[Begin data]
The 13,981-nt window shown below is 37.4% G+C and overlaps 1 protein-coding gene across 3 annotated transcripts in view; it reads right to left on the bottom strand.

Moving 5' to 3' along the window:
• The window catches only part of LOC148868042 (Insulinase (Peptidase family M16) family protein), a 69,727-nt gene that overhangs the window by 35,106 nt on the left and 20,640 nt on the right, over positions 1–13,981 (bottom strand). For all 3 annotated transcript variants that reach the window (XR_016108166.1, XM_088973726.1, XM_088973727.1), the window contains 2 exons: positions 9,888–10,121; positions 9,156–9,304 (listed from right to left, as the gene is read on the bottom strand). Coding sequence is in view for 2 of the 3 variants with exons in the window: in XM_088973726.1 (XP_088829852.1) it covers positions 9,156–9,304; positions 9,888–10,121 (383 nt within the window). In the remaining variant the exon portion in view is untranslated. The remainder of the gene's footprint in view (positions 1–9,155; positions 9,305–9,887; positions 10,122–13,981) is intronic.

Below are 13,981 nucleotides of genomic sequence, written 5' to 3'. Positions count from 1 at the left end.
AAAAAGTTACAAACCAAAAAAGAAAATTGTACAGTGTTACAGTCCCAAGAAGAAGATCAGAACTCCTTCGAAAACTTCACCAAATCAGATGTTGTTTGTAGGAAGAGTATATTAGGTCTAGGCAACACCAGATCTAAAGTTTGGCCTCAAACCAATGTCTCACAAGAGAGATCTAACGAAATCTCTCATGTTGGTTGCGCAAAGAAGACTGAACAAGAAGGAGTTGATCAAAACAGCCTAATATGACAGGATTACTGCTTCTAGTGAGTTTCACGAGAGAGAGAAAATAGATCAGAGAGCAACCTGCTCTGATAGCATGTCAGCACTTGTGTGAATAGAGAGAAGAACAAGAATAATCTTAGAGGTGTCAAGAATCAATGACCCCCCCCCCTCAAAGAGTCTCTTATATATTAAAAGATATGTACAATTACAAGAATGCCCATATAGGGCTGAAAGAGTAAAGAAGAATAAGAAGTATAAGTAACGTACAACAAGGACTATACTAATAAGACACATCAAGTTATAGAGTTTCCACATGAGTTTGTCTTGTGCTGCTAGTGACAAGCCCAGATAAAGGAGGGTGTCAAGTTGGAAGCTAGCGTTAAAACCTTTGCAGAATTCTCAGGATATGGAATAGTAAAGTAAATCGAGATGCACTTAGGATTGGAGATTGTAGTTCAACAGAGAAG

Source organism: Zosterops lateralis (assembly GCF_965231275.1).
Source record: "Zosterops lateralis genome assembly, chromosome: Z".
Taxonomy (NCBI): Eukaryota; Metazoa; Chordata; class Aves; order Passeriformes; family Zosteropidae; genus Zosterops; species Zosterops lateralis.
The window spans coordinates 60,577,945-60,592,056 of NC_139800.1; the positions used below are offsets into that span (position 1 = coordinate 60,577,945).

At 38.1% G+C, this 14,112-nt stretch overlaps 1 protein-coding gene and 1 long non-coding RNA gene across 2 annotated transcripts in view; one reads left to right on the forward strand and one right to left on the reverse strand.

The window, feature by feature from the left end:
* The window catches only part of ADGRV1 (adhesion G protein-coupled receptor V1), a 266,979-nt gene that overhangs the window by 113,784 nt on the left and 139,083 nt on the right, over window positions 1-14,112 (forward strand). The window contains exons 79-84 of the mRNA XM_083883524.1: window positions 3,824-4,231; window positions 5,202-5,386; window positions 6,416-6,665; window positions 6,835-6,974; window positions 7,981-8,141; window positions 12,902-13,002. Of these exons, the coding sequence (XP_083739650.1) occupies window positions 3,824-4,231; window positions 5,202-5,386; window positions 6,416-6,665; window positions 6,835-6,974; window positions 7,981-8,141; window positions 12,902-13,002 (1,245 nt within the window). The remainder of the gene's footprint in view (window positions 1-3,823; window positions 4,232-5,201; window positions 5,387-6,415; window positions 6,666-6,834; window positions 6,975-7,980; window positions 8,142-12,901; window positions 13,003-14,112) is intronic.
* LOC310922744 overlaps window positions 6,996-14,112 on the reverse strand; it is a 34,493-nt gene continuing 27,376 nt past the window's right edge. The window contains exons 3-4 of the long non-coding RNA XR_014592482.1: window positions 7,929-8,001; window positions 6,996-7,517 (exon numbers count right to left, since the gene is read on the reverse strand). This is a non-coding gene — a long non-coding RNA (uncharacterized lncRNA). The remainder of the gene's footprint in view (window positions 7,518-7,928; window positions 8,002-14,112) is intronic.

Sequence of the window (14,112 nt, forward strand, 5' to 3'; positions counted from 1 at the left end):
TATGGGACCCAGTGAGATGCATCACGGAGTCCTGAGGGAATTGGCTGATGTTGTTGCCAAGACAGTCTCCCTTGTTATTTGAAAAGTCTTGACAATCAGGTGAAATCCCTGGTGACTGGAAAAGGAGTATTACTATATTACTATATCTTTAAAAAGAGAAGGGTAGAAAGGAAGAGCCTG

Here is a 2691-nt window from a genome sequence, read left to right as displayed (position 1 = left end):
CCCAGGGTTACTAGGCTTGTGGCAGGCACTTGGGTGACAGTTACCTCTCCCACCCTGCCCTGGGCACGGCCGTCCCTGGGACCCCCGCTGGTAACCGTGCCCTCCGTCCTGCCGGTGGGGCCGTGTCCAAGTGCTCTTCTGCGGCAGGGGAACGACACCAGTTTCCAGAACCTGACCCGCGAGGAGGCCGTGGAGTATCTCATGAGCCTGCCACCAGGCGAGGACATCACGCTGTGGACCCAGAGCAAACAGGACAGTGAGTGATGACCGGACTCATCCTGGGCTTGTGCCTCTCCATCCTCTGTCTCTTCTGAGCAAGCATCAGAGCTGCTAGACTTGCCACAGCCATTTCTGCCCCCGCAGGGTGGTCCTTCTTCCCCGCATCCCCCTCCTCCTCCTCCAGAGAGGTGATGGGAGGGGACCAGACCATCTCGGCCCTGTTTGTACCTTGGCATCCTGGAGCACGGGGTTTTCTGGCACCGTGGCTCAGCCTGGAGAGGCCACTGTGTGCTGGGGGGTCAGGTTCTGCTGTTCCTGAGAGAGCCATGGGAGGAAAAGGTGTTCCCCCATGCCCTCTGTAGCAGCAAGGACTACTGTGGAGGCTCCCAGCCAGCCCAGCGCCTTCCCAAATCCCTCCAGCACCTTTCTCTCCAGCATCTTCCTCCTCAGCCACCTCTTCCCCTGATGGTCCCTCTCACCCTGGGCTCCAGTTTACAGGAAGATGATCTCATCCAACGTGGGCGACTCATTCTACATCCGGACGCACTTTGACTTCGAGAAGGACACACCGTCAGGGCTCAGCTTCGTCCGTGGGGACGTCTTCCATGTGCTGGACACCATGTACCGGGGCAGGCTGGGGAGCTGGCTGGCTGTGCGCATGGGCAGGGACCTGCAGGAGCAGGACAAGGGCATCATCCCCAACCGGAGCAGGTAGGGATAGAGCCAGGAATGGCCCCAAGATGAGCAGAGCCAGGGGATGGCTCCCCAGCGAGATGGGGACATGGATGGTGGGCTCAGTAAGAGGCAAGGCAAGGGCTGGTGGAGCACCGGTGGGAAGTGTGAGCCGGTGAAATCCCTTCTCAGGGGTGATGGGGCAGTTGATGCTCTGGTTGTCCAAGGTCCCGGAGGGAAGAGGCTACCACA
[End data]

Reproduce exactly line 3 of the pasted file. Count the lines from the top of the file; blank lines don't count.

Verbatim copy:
• The window catches only part of LOC148868042 (Insulinase (Peptidase family M16) family protein), a 69,727-nt gene that overhangs the window by 35,106 nt on the left and 20,640 nt on the right, over positions 1–13,981 (bottom strand). For all 3 annotated transcript variants that reach the window (XR_016108166.1, XM_088973726.1, XM_088973727.1), the window contains 2 exons: positions 9,888–10,121; positions 9,156–9,304 (listed from right to left, as the gene is read on the bottom strand). Coding sequence is in view for 2 of the 3 variants with exons in the window: in XM_088973726.1 (XP_088829852.1) it covers positions 9,156–9,304; positions 9,888–10,121 (383 nt within the window). In the remaining variant the exon portion in view is untranslated. The remainder of the gene's footprint in view (positions 1–9,155; positions 9,305–9,887; positions 10,122–13,981) is intronic.